• Affordability
  • Account balance erosion
  • Duplication of cover, and

Implementing the code of practice

Whole of Wealth in Retirement

Cathy Nance

Wealth and Investment

Reconstructing Portfolios with a Target Return Focus

Michael Blayney

CAT Bonds, ILS & Capital Market Solutions: Getting Bang for your Buck in a Maturing Market

Jon Tindall

This paper investigates the current state of the Alternative Risk Transfer market, specifically focusing on insurance and banking entities.  It looks into the drivers of recent growth in the range and volume of capital market solutions sold and details why insurers have found them attractive ways to streamline balance sheets.

After looking at global trends and changes to regulations, the paper outlines a number of practical strategies that insurers could utilise domestically to optimize the balance sheet, offload unwanted risks and exploit capital arbitrage opportunities. 

After discussing the ‘sell side’ opportunities the paper then turns to the characteristics of capital market solutions from the ‘buy side’ perspective.  What makes an attractive structure from the point of view of the investor and how can the value of these securities be assessed?

The paper concludes by looking at what needs to be in place in order to design and implement a Capital Market Solution.  The strategic, legal, investment banking, actuarial and other inputs required to successfully place an alternative risk transfer vehicle into capital markets.

ESG Impact on Investments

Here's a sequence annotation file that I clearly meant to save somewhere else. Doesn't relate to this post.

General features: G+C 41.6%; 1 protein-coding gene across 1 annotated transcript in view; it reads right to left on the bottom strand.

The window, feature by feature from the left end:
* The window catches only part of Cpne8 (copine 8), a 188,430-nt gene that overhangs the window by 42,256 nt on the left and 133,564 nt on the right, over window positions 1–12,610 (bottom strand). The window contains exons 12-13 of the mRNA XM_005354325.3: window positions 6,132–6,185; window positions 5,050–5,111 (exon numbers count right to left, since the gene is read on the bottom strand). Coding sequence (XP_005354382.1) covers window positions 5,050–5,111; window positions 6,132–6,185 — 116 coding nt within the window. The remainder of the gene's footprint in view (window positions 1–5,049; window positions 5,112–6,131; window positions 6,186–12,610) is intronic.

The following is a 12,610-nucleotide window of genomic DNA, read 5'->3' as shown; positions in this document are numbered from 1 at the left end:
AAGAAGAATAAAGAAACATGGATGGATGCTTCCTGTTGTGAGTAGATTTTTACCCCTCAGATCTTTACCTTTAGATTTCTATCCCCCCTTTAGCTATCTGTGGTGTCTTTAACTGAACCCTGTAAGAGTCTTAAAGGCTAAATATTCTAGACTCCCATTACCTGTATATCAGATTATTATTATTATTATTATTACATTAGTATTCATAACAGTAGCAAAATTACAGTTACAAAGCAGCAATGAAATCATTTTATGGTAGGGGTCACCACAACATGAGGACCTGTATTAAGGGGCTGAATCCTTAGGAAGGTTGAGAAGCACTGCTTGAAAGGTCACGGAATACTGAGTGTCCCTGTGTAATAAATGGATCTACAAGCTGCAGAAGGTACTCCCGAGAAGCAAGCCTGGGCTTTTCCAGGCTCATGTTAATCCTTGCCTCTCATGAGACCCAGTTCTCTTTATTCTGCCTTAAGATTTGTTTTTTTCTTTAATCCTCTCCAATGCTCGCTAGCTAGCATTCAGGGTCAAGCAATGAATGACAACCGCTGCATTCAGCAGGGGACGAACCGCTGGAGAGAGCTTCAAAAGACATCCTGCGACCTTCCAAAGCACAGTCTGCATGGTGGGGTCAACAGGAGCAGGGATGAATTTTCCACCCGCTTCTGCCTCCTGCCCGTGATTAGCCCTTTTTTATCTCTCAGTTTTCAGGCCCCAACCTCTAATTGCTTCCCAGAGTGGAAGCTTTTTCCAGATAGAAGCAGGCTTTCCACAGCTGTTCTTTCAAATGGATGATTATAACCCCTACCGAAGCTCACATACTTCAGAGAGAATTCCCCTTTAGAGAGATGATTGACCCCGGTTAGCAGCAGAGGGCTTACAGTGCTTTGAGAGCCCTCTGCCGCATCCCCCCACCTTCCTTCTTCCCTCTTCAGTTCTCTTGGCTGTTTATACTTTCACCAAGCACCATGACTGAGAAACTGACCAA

Justine Sefton, Stuart Wilson

Environmental, Social & Governance (ESG) issues get a lot of publicity with respect to investments but how do these factors really impact investment decisions and can they have a positive impact on investment outcomes. Before joining the investment industry as an ESG specialist at NZ Super, Justine Sefton was a senior policy analyst within the NZ Ministry for the Environment and brings a unique practitioner perspective on the role of Environmental factors play in investment decision making. By contrast Stuart Wilson was a former president of the Australian Shareholders Association before joining Sunsuper, as Manager of ESG, and he brings a strong Governance lens to investment decisions. Justine and Stuart will share their experiences and provide practical examples of how ESG factors can help drive better investment decisions.

Investment Governance (Effective Decision Making)

Andrew Fisher, Sue Brake, Sam Killmier

In the competitive world of investment management it is often robust investment governance frameworks and functional decision making structures that differentiate the very best investors from the rest of the pack. Sue Brake leads the investment governance consulting practice at Willis Towers Watson where she draws on her experience in being instrumental in the design and implementation of the investment governance at NZ Super, one of the most successful institutional investors globally. Following a brief presentation on the characteristics that leading investment organisations display, Sue will moderate a panel Q&A discussion with Sam Killmier, Director, Portfolio Strategy at the Future Fund and Andrew Fisher, Head of Asset Allocation at Sunsuper.

Total-return Investing

Greg Cooper

Leadership

Leadership and Resilience – Fighting the Toughest Battles

Adam Fusca

In July 2017 an unknown mass was discovered in my brain. This began my journey through brain surgery, recovery and return to work. This presentation provides an overview of the experience, both physically and emotionally, and the insights I gained into resilience and coping mechanisms we use to help overcome adversity.

Leadership & Risk Culture - Psychology & Behaviour - an Actuarial perspective

Sean McGing, Andrew Brown

Our paper aims to assist leaders improve outcomes by improving risk culture and reducing conduct risk by better understanding:

  • the hidden risks in their organisation’s product and service offerings;
  • the related development and selling behaviour of its staff and partners/agents; and
  • the consumer’s resultant assessment and decision making behaviour.

Keynote and Plenary Speakers